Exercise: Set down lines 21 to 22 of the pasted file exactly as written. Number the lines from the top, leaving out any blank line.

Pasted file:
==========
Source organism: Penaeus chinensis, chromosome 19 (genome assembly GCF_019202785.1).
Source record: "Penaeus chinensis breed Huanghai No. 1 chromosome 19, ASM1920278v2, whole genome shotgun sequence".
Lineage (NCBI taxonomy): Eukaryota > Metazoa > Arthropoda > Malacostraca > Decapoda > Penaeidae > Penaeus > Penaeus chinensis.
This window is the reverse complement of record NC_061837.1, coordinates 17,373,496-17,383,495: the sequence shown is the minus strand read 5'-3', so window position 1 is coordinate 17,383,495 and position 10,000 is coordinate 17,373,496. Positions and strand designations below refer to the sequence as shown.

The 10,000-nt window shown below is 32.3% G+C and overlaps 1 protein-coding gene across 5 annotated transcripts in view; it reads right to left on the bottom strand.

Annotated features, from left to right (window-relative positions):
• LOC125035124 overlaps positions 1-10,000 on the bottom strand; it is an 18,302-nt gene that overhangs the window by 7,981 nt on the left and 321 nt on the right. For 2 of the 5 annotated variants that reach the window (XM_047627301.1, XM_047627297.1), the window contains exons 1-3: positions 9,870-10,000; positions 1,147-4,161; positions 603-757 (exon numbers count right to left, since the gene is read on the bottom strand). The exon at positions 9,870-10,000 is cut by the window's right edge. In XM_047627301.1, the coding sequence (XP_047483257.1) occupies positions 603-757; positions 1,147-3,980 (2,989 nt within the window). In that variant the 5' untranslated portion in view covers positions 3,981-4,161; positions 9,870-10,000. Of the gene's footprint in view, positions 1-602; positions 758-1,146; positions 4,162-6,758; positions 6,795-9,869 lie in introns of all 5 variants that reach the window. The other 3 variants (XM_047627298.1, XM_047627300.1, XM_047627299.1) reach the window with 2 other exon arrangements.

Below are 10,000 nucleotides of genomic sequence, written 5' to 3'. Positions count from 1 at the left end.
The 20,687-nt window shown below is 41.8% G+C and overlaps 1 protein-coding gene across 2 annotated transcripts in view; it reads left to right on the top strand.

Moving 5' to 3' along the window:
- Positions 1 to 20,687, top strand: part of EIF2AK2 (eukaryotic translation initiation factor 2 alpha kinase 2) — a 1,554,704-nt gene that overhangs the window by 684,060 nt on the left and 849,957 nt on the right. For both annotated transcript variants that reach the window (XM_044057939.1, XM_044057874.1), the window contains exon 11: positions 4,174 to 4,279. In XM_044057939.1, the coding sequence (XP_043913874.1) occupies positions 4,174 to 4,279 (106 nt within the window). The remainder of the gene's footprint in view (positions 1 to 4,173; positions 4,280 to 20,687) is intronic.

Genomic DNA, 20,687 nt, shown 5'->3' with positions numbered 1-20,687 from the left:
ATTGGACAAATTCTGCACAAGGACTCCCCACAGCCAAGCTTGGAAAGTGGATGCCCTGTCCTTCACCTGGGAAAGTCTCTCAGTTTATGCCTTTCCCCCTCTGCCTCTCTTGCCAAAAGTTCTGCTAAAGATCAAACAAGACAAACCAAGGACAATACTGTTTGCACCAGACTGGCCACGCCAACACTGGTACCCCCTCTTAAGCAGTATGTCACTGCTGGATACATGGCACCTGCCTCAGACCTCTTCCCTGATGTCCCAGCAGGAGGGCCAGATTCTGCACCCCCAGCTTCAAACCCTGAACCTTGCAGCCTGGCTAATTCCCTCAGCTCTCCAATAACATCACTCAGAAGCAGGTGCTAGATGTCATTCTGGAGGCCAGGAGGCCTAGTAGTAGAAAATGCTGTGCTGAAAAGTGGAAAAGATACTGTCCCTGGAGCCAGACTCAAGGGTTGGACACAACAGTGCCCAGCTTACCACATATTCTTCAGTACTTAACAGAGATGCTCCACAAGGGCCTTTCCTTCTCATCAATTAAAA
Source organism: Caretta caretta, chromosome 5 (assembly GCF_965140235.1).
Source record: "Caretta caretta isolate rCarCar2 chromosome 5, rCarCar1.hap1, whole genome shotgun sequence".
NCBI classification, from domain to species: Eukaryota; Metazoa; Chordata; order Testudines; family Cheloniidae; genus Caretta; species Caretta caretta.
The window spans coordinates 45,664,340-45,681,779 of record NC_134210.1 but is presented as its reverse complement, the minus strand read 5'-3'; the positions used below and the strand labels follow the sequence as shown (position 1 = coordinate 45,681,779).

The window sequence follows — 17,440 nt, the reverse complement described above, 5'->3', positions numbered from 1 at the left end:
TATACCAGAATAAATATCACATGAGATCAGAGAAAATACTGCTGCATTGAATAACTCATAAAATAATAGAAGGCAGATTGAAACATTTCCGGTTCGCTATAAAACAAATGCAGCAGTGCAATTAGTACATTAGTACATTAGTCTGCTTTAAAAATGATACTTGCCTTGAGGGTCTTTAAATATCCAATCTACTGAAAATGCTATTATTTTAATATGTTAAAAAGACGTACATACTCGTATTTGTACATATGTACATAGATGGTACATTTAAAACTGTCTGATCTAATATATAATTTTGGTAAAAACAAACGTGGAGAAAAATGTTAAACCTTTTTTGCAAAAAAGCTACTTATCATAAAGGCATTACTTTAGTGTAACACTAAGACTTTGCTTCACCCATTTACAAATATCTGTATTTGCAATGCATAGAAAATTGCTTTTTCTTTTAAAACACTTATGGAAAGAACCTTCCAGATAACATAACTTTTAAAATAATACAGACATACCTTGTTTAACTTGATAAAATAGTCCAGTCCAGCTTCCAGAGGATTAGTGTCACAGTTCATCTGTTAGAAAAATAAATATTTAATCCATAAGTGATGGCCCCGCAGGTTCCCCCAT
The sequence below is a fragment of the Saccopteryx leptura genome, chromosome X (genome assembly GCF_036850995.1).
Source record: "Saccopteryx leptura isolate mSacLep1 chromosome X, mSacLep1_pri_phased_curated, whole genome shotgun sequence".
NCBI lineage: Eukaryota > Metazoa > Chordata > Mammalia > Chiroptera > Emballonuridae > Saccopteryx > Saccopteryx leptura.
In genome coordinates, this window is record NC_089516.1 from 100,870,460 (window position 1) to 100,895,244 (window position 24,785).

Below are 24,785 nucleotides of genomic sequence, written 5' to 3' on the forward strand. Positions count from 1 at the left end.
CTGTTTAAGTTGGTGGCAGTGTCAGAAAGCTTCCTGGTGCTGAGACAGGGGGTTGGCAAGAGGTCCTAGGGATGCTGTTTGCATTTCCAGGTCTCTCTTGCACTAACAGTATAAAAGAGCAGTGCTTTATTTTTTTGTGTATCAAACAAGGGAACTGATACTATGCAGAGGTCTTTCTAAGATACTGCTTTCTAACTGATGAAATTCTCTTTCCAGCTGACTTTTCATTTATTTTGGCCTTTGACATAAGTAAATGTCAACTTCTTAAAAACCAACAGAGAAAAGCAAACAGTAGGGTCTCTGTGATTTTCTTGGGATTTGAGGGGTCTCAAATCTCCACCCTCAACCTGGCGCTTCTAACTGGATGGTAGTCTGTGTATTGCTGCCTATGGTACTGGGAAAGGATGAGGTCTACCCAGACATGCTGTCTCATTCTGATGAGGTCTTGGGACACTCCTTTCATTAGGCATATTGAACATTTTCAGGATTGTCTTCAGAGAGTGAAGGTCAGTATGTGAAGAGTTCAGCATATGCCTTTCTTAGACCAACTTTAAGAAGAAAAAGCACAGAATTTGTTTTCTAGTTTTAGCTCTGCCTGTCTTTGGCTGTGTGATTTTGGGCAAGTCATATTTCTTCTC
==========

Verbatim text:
Source record: "Saccopteryx leptura isolate mSacLep1 chromosome X, mSacLep1_pri_phased_curated, whole genome shotgun sequence".
NCBI lineage: Eukaryota > Metazoa > Chordata > Mammalia > Chiroptera > Emballonuridae > Saccopteryx > Saccopteryx leptura.